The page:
“We know COVID-19 is more dangerous to teachers, staff and administrators,” Blumberg said. “That’s why health protocols are so important. What’s encouraging is that studies are showing that kids infecting educators and staff is rare when safety measures are followed, and that kids can follow those safety rules.”
Safety measures are crucial – and the keys are masking and social distancing
Blumberg said the top priorities should be masking and distancing. “Those are the most crucial,” he said. “And we now know kids will wear masks if we tell them to. Kids are adaptable. They can adjust to new rules.”
— Dean Blumberg
The CDC studied a rural Wisconsin school district where masking was required and reported that students complied 92% to 97% of the time. During 13 weeks of in-person instruction, there were only seven COVID-19 cases among 4,876 students that were transmitted at school, and no cases among 654 teachers.
Other safety measures for schools include dividing students into smaller classes to help maintain the social distancing, and “cohorting” – keeping kids in small groups and away from other groups of kids with shortened days or staggered schedules for classes, recess and lunch.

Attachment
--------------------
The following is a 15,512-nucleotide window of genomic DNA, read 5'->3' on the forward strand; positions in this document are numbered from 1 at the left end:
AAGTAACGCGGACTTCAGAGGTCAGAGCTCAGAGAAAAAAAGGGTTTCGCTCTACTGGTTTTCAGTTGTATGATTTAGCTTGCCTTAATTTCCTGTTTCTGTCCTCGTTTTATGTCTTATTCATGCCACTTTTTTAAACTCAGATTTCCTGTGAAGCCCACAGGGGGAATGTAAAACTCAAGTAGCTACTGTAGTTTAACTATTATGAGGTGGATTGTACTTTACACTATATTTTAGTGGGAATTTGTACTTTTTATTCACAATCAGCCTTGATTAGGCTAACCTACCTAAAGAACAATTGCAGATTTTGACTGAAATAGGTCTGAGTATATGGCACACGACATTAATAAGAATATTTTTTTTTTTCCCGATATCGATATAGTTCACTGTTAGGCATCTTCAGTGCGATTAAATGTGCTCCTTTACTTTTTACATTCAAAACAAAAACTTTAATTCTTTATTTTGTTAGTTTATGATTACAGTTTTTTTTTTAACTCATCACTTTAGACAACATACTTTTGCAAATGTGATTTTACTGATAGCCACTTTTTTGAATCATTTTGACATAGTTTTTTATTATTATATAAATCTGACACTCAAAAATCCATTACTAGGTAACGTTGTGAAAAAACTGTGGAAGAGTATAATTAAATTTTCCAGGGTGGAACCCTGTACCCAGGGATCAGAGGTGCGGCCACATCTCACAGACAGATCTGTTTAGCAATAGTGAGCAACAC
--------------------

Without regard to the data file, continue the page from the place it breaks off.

“Rigorous testing and contact tracing are also vital,” Blumberg said. “If an infection does occur, that’s how we contain it.”
The American Academy of Pediatrics reported a study of 11 school districts in North Carolina with more than 90,000 students where safety protocols and contact tracing were used. Over nine weeks, researchers found that the infection rate among students was four out of 100,000 per week – for comparison, Sacramento County’s rate at the end of February was 13 cases per 100,000 people per week for the general population. And there were no cases when a child transmitted COVID-19 to an adult.
“When schools have been opened,” Blumberg said, “almost all the cases that did occur resulted from adults infecting other adults who were not following masking and distancing guidelines.”
There is still a balancing act to be handled.
Some students have thrived in distancing learning. Teachers may be asked to greatly increase their workloads if they have both in-person and distance learning students working on the same lessons. Plus, the time remaining in the school year is relatively short, so much of the value for students may be social and emotional.
“Teachers are doing such wonderful work shifting to distance learning and keeping kids engaged,” Blumberg said. “They have been among the heroes of the pandemic. But the distance learning doesn’t work for everyone and the isolation can be hard. Kids need to be with other kids.”
Blumberg and van der List say they understand the complicated emotions and contrasting needs involved with reopening schools, but they point to studies and argue the science has recast the outlook.
“We know children are suffering. We know how to keep them, their teachers and their families safe,” Blumberg said. “If all the safety measures are in place and adhered to, and if there are options to opt out, I believe the bottom line is that we should try to reopen schools if at all possible.”